22 Sep 2014

Mamiya C33 TLR Repair - Part 3 (Sekor 80mm f2.8 Twin Lens)


In the last part of the 3-partite re-commissioning journey of my Mamiya C33 TLR, I work on the Sekor 80mm f2.8 lens in Seikosha shutter. Is this the dreaded silver-fronted one that every repairs person hates? I do not know. You tell me.

The problem was simple: aperture was completely jammed in place. The lever wouldn't even budge the slightest. I did not expect this to be oil on blades because it was completely frozen in place. I expected another mechanical problem, dirt in gears or something, so on to disassembly.



First of course you need to take the lens off the main plate. Using a lens spanner or a vernier caliper, turn the rear holding ring to unscrew it and pull the lens out. You cannot simply remove the bottom taking lens on its own. You have to start with the four screws around the viewing lens in order to free the sync-port which is connected to the shutter mechanism in the viewing lens.

Taking lens assembly with sync port

Then remove the yellow ring from the back to reveal the three little screws under it. These screws hold the external aperture arm. Get that out of the way.


The peripheral screws hold the whole assembly together. Take those out and brace yourself for disaster. Pull the front and back apart and LO! there are your shutter blades, all over the place!


These springs will also pop on the sides. There are four of them. If you opened the mechanism from the back like I did, do not worry about them as they will not go anywhere.


There are five blades in the shutter. I read somewhere that there is a fifth retaining blade (half-blade) but I only found five in mine. Maybe the sixth was already stuck to one of them? Maybe different models?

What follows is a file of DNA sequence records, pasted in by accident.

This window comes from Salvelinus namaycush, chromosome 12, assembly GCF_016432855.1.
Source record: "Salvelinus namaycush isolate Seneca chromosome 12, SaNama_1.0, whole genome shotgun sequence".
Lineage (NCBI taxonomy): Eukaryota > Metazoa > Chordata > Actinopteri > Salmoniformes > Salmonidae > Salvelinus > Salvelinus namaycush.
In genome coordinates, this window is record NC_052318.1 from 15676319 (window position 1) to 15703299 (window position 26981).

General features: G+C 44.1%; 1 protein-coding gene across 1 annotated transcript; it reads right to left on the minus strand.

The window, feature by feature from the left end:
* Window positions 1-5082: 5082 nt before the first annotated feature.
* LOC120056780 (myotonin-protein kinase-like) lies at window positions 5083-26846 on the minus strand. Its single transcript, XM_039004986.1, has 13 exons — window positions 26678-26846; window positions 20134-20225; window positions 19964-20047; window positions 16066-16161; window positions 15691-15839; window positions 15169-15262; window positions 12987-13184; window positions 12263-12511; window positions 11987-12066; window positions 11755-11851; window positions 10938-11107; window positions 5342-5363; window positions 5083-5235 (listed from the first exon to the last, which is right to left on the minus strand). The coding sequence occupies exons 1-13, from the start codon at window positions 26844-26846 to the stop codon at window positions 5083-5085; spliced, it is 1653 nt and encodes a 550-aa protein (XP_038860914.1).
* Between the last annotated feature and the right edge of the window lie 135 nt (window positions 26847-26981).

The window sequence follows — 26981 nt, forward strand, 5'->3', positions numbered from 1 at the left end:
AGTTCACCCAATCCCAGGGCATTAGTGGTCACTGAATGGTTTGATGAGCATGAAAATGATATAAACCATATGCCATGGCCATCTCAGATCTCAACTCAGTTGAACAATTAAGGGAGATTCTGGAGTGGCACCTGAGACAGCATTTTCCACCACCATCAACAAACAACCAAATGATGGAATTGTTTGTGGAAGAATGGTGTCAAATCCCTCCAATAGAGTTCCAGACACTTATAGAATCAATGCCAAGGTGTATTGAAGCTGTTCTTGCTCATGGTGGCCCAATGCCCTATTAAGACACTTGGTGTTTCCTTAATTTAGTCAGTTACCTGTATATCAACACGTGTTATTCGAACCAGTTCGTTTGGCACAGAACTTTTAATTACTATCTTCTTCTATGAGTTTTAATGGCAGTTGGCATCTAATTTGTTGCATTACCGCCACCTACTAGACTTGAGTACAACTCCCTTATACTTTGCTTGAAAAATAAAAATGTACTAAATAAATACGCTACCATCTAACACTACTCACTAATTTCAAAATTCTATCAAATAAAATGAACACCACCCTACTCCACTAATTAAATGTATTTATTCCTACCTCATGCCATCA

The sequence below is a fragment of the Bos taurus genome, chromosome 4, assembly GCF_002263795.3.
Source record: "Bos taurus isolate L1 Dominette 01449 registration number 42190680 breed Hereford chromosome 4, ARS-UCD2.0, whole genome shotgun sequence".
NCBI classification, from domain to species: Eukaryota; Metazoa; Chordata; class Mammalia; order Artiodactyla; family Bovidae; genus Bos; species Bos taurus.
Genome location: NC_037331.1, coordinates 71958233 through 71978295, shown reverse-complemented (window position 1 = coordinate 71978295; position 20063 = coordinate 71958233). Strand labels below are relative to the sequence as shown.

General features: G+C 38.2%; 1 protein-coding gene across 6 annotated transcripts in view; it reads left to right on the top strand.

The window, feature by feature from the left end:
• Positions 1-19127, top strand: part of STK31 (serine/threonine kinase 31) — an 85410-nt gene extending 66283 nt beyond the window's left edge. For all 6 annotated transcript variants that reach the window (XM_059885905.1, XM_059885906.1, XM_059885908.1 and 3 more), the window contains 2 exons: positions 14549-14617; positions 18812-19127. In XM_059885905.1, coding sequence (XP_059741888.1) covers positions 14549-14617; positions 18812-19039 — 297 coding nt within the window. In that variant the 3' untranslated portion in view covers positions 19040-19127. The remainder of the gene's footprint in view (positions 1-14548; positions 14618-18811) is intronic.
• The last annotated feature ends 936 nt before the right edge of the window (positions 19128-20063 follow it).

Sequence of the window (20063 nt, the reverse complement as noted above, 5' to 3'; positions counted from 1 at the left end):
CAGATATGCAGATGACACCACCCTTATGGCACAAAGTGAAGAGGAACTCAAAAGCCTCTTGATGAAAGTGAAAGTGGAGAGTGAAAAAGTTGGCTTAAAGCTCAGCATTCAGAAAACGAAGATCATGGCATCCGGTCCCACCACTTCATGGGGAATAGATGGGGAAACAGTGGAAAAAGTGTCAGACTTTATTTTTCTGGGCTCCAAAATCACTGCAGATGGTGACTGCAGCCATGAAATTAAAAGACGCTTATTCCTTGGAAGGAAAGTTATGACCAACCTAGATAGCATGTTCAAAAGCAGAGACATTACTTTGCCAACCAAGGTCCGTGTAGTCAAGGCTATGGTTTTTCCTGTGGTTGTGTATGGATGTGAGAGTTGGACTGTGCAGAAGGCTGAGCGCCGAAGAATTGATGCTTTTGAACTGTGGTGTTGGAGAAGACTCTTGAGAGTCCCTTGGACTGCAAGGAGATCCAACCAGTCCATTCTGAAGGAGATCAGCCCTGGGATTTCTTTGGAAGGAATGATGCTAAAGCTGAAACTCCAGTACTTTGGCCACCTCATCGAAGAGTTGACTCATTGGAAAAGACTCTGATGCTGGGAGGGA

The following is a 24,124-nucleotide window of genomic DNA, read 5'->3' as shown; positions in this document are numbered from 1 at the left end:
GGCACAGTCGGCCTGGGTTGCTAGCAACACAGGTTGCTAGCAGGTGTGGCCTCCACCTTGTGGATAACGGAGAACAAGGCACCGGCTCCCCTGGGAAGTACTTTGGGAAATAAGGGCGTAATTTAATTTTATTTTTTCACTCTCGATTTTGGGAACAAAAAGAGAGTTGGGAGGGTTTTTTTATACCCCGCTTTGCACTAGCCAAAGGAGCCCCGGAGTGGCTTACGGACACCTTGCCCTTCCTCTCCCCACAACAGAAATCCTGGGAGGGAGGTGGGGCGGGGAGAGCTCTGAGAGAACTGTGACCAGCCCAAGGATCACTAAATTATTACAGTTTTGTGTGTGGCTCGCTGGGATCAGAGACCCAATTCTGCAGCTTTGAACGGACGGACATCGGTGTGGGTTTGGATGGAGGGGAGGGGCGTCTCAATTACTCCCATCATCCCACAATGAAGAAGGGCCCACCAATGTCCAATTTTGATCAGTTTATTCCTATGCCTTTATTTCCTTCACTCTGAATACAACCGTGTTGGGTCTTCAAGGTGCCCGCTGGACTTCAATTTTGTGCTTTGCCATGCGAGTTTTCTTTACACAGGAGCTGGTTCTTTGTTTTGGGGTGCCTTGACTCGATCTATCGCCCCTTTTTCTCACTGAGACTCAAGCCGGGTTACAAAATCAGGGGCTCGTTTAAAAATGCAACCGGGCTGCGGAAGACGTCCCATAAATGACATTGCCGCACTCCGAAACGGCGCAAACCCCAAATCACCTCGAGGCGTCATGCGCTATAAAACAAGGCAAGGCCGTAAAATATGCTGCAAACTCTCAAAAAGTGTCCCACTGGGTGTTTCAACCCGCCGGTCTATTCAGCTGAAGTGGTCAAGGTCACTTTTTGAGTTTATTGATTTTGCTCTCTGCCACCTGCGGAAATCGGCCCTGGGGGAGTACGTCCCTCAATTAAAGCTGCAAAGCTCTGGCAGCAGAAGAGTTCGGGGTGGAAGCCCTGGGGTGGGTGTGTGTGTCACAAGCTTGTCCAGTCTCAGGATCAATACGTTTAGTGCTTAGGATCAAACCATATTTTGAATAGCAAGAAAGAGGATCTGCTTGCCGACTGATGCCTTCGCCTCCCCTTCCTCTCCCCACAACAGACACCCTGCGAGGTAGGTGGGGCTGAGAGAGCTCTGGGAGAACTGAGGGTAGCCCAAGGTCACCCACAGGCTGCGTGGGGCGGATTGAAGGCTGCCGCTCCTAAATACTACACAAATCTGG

There was nothing to fix in the shutter mechanism or blades as it worked fine. So I left them aside on a white paper along with the front part of the mechanism, and headed towards the rear part, which is the aperture. This little arm below is what controls the aperture but it was completely jammed in place.


On the inside, this is the aperture. Remove the screws holding the black thing from the metal housing.


On the other side of this ring, the aperture blades were completely stuck as if they were glued. The dreaded oil was gummed up


To clean that up, I soaked the blades in isopropyl alcohol, and used cotton q-tips to clean them off, making sure they are layed flat on a hard surface to avoid irreversible accidents. These blades are extremely thin layers of metal (iron, they can be picked up with a magnet) and bending them the slightest is not an option.


This is the other wide of the aperture retaining ring. This is the part which turns when you slide the aperture arm. This stays in the metal housing, no need to remove it.


Putting the blades back in place is a very tricky business and you should get it quite right. Layer the leafs/blades as they should be, carefully install the upper retaining ring or tracks ring, make sure everything is in place, be very careful, double check, install the screws.



It should be very smooth with almost no resistance. Do not worry about it. Resistance will be back when you assemble the whole thing. But before you can put the front and rear part together, you need to put the shutter blades in place.